Let all the earth fear the Lord;
let all the inhabitants of the world stand in awe of him!
For he spoke, and it came to be;
he commanded, and it stood firm.
The Lord brings the counsel of the nations to nothing;
he grustrates the plans of the peoples.
The counsel of the Lord stands forever,
the plans of his heart to all generations.
Blessed is the nation whose God is the Lord,
the people whom he has chosen as his heritage!
Psalm 33:9-12

Friday, November 21, 2008

Good Company

If the world hates you,
know that it has hated me before
it hated you.

John 15:18

We generally don’t like people mad at us. Confronting people makes us uncomfortable and even though we may know that their behavior or attitude is wrong it is easier to avoid than to confront. Fear of their potential anger overshadows the result of their destructiveness. We hope that by ignoring the problem it will disappear.

During the months of Jesus’ ministry he increasingly experienced attacks against his character. By the third chapter in the gospel of Mark the Pharisees have joined up with their arch enemies in an attempt to destroy Jesus. They hated Jesus and that hatred was their driving force to cunningly plot his demise.

Very few of us are familiar with this level of hatred but perhaps at some level we have endured the heat of someone’s anger. Jesus was hated because he dared to confront sinful behavior. He wasn’t afraid of speaking truth and exposing actions that were performed in the dark.

As followers of Jesus Christ we too are called to confront what we know to be sinful. Whether it be in ourselves, our church, a friend we cannot be afraid to bring into the light what has lived in the dark. Hatred may be our “reward” but our strength lies in the knowledge that we are in the good company of Jesus who endured a hatred that led him to his death but also to his resurrection.

Jesus, forgive me when
I see sinful behavior and allow
it to go unchecked.
I am afraid of the anger and
hatred I might receive.
Help me to be bold in your strength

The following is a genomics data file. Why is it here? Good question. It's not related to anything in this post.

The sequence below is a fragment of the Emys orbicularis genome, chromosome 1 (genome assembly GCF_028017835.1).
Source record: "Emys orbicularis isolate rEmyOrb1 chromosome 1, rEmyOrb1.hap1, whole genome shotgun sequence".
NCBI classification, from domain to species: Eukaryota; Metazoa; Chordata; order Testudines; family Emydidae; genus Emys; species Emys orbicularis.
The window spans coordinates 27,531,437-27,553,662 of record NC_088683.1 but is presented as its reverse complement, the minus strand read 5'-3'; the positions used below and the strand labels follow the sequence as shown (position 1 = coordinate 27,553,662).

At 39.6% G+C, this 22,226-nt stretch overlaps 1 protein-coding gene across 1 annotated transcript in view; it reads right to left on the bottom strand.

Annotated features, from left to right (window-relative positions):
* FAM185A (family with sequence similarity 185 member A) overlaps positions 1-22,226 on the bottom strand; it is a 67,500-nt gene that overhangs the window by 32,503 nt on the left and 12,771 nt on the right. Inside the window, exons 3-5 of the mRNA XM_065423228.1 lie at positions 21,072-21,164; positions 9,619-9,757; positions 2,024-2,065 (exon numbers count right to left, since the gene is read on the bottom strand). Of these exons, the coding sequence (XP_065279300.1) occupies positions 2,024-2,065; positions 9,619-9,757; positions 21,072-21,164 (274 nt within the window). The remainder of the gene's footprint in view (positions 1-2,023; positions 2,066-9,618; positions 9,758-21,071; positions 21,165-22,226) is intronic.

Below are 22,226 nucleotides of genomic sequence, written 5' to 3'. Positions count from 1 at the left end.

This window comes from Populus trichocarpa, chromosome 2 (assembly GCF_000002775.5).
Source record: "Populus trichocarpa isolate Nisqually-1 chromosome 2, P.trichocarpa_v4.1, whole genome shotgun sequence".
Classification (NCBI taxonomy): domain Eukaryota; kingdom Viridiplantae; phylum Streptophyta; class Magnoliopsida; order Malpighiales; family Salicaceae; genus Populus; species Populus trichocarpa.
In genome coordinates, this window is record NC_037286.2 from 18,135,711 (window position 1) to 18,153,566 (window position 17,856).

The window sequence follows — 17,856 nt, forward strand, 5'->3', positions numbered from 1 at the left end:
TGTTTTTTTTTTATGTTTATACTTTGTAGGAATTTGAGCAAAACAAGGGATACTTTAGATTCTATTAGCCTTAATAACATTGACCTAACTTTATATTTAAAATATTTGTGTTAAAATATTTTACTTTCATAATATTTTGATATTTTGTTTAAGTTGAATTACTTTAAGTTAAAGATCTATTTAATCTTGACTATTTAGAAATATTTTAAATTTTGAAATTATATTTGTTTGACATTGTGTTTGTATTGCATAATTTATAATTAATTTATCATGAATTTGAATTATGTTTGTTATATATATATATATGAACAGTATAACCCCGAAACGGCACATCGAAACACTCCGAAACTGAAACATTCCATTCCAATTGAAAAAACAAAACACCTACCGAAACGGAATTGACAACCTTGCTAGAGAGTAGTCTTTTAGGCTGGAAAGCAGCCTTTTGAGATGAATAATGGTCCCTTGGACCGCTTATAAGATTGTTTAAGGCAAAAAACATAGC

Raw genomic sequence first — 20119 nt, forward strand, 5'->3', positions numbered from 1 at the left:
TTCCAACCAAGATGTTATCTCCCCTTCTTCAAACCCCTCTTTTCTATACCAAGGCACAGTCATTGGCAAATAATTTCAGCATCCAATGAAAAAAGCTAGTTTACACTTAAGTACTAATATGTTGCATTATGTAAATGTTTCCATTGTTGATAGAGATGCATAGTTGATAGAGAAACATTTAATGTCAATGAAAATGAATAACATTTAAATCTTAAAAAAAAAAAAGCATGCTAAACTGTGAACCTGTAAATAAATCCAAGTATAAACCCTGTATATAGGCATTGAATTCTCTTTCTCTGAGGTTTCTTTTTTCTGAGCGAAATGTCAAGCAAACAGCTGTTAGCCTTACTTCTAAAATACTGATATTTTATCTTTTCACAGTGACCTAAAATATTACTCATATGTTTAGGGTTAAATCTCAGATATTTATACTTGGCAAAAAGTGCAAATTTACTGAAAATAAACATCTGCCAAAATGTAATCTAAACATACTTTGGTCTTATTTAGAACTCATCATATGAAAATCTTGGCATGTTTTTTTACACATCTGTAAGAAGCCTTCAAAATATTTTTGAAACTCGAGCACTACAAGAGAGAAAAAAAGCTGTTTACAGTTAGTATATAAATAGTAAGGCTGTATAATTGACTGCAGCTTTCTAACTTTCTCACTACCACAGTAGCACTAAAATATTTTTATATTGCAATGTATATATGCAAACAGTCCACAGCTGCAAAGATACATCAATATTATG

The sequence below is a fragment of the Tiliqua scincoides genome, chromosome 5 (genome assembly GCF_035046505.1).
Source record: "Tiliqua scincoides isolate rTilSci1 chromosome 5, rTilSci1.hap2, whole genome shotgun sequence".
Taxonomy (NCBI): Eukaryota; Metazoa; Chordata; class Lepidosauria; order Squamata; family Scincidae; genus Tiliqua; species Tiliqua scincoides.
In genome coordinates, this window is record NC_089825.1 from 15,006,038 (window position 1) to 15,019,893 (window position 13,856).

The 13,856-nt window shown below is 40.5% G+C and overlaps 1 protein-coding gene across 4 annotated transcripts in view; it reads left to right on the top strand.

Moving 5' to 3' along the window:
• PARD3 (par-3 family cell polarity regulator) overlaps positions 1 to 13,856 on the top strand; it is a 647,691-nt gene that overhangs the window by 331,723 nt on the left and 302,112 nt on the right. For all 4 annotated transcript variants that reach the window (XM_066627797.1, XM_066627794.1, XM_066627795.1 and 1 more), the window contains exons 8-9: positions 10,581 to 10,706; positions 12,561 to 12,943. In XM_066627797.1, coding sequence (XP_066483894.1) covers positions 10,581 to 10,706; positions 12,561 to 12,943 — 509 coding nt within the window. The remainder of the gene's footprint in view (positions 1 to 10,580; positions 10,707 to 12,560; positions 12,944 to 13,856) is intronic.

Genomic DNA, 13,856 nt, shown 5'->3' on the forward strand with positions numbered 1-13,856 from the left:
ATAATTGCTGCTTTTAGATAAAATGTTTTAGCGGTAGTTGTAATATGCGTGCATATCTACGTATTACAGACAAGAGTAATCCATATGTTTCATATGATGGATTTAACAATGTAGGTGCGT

.
Amen.

Artwork--Crucifixion: Inside View, Igor Ulanovsky, Israel, 1998.

Thursday, November 20, 2008

Waiting...Ugh!

I waited patiently for the Lord…

Psalm 40:1

Patience has never been a virtue of mine so it isn’t surprising that it remains the constant lesson in my life. From birth I was apparently eager to get going and not much has changed. I like to see things happen—quickly. So, when confronted with obstacles that slow down my progress instead of seeing them as moments of reprieve and rest I view them as nuisances. But, in my defense I am learning a life-changing lesson. These obstacles are becoming prayer moments.

There’s a reason why the psalms talk frequently of waiting, patience, be still. The psalms know us better than we know ourselves! Rushing from project to appointment we become frustrated, irritated and annoyed that life isn’t as “smooth” as we want it. There are continually obstacles, like the signs held by road workers that force us to stop and wait. Fuming over being stopped doesn’t get us to our destination any faster. Patiently waiting, being still is what allows God’s voice to be heard and in that hearing our spirits are quieted.

Believe me, it’s hard to be still. But there is a greater richness to the quality of life with the obstacles. Without them I would be more apt to forget to take in the surrounding view and more importantly keep a listening ear open to the heart of God.

Jesus, forgive my rushing life.
I want to accept the obstacles
as stop signs that allow me
more time with you.
Amen.

Wednesday, November 19, 2008

Growth or Death

You were running well.